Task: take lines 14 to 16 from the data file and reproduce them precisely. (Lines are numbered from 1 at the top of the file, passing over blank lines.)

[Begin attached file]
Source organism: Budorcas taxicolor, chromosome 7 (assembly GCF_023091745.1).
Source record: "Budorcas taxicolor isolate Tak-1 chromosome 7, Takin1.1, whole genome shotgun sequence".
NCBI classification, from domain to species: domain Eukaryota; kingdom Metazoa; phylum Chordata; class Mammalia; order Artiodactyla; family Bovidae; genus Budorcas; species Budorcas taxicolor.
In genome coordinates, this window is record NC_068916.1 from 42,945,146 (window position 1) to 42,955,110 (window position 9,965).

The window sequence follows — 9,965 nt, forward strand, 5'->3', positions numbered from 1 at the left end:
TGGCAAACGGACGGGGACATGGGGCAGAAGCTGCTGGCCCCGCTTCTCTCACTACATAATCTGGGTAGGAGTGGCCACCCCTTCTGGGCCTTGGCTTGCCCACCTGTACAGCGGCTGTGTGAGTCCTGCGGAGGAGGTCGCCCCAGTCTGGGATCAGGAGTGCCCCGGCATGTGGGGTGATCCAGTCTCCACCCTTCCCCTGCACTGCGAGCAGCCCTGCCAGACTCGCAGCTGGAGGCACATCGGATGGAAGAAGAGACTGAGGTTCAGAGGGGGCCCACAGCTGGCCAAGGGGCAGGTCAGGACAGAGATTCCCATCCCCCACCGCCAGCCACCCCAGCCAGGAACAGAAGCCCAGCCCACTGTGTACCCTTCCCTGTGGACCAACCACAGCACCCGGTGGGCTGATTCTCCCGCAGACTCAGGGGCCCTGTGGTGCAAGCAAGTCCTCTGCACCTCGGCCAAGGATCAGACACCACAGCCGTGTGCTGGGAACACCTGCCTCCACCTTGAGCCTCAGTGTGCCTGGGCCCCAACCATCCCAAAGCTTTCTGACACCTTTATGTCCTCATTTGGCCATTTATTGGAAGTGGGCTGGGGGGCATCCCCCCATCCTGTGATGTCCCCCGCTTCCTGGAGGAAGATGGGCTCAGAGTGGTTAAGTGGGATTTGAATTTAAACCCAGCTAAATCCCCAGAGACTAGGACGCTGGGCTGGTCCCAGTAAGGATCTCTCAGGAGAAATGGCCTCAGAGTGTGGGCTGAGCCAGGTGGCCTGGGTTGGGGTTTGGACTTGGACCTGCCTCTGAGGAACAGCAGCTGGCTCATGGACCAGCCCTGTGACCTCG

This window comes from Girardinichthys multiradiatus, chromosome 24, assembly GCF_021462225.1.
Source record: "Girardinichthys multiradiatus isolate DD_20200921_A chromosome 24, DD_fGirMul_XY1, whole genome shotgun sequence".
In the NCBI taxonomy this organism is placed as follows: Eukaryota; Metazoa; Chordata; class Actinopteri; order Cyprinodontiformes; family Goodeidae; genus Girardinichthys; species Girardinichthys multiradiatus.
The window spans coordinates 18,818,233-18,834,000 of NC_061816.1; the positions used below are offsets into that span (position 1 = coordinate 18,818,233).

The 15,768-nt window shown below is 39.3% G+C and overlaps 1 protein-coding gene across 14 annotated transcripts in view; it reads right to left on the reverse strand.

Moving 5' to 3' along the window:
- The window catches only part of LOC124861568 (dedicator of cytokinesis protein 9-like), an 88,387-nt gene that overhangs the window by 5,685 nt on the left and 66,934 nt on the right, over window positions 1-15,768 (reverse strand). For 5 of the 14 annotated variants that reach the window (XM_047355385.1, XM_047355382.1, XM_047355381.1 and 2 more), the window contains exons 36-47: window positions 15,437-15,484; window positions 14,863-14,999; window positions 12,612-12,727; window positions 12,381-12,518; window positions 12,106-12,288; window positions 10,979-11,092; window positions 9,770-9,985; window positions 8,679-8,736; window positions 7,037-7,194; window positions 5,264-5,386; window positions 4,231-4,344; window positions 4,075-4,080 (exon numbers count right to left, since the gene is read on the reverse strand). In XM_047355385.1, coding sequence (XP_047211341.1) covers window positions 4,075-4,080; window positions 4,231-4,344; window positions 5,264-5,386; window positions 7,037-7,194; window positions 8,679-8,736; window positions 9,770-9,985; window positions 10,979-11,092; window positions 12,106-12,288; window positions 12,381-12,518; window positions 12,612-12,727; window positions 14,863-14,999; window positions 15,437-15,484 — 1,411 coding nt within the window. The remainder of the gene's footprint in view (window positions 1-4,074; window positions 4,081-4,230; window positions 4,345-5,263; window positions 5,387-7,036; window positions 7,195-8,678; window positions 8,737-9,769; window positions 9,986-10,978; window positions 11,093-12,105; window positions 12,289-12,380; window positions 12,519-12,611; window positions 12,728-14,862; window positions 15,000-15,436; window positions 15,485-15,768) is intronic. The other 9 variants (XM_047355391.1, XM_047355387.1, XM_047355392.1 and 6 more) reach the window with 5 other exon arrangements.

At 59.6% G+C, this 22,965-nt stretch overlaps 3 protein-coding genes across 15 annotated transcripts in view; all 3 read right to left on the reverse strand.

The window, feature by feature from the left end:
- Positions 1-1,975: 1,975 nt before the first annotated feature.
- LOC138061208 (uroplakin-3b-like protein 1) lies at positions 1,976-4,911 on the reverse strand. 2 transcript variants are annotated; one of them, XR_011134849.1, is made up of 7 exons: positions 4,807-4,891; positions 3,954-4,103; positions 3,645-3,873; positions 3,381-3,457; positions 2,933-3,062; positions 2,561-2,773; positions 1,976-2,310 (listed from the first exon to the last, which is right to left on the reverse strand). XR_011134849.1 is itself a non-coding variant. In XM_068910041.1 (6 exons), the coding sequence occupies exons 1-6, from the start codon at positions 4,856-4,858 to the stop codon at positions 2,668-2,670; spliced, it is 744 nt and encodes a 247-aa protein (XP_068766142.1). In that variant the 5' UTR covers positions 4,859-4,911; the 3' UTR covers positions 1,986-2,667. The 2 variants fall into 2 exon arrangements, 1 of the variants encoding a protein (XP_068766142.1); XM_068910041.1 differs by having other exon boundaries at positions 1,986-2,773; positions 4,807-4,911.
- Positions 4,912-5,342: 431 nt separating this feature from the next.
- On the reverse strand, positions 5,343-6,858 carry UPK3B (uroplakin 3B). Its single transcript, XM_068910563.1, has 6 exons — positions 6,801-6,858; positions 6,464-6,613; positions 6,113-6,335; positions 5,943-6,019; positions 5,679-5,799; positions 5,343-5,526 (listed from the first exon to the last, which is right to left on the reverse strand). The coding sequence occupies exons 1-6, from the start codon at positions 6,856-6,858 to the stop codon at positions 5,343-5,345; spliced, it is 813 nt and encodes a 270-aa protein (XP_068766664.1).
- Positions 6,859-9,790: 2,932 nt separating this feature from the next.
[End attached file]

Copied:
At 59.6% G+C, this 22,965-nt stretch overlaps 3 protein-coding genes across 15 annotated transcripts in view; all 3 read right to left on the reverse strand.

The window, feature by feature from the left end:
- Positions 1-1,975: 1,975 nt before the first annotated feature.